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Nerve Stimulator Appears Effective in Treatment-Resistant Depression


WebMD Health News

Dec. 15, 1999 (Cleveland) -- An implantable device that is about the size of a stopwatch may put a stop to depression in patients who have failed treatment with antidepressants or shock therapy. Depression affects about 18 million Americans, but about 1 million of those people have severe treatment-resistant depression that lasts for years and is a disabling condition.

The experimental treatment works by way of a generator implanted in the chest. Wires attach the device to the vagus nerve, which runs from the neck into a brain region believed to be important for regulating mood. The generator then sends tiny electric shocks to the nerve.

The treatment, called a vagus nerve stimulator, is already FDA-approved for severe epilepsy. But the results of a multi-center study on its effect on depression were presented at the annual meeting of the American College of Neuropsychopharmacology in Acapulco earlier this week and published online Wednesday by Biological Psychiatry.

"Typically the surgery is done as an outpatient procedure that takes about an hour or two," says lead researcher A. John Rush, MD.

Rush, vice chairman for research in the department of psychiatry at the University of Texas Southwestern Medical Center in Dallas, tells WebMD that 40% of the 30 patients enrolled in the open treatment trial had at least a 50% improvement in their depression at the end of an eight-week course of treatment.

Rush says, "We have followed some of these patients for 10 months now, and we can report that those who responded during the early phase have held the response, and some patients who didn't respond during the eight-week trial responded later. So the long-term results are actually slightly more optimistic than the eight-week results that were reported in this paper."

The results are particularly compelling given the severity of depression, he says. "Twenty-one patients had major depressive disorder and nine were bipolar [formerly known as manic depressive]," he says. More than half of the patients had received ECT-- the so-called electro-shock therapy -- and all the patients failed to respond to at least two robust antidepressant medication trials.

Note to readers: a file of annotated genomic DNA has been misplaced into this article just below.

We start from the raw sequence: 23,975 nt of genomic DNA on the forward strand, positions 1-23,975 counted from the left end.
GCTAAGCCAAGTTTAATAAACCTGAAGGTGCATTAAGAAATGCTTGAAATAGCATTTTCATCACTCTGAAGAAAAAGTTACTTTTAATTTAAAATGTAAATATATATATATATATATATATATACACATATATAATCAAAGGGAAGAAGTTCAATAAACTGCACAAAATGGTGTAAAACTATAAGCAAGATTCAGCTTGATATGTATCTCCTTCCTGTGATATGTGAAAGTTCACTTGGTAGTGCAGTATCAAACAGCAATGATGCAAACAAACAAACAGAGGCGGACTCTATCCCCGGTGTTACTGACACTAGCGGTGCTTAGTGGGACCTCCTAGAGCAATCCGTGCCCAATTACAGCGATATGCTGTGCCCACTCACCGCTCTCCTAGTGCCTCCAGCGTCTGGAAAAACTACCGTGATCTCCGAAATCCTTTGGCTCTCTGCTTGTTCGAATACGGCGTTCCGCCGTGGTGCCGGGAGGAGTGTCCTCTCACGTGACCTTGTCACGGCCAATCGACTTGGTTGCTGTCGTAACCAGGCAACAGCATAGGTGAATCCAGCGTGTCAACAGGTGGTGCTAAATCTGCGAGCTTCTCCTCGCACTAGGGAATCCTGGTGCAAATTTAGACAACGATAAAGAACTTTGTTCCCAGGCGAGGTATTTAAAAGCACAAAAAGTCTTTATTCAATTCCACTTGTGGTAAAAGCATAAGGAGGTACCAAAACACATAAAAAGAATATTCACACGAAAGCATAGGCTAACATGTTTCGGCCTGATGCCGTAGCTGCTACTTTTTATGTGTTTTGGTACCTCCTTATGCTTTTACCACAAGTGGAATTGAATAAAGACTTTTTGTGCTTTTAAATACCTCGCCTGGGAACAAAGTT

"A typical side effect would be a raspy-sounding voice during stimulation, because the [vocal cords are] also affected," says Rush. The electrical current is on for 3 seconds and then off for 5 minutes, and this cycle is constant 24 hours a day, Rush says. "At the same time, the patient is maintained on the baseline medication regimen. This is an unusual approach for psychiatry, but we are considering this as an add-on therapy," he says.

Although he is enthusiastic, Rush emphasizes the preliminary nature of the findings. Asked to comment on the study, Thomas Thompson, MD, director of the ECT program at Wesley Woods Geriatric Hospital in Atlanta and assistant professor of psychiatry at Emory University School of Medicine, echoed that cautious note. Thompson tells WebMD, "This is very preliminary work, and the findings need to be replicated in a larger study. A lot more work still needs to be done."

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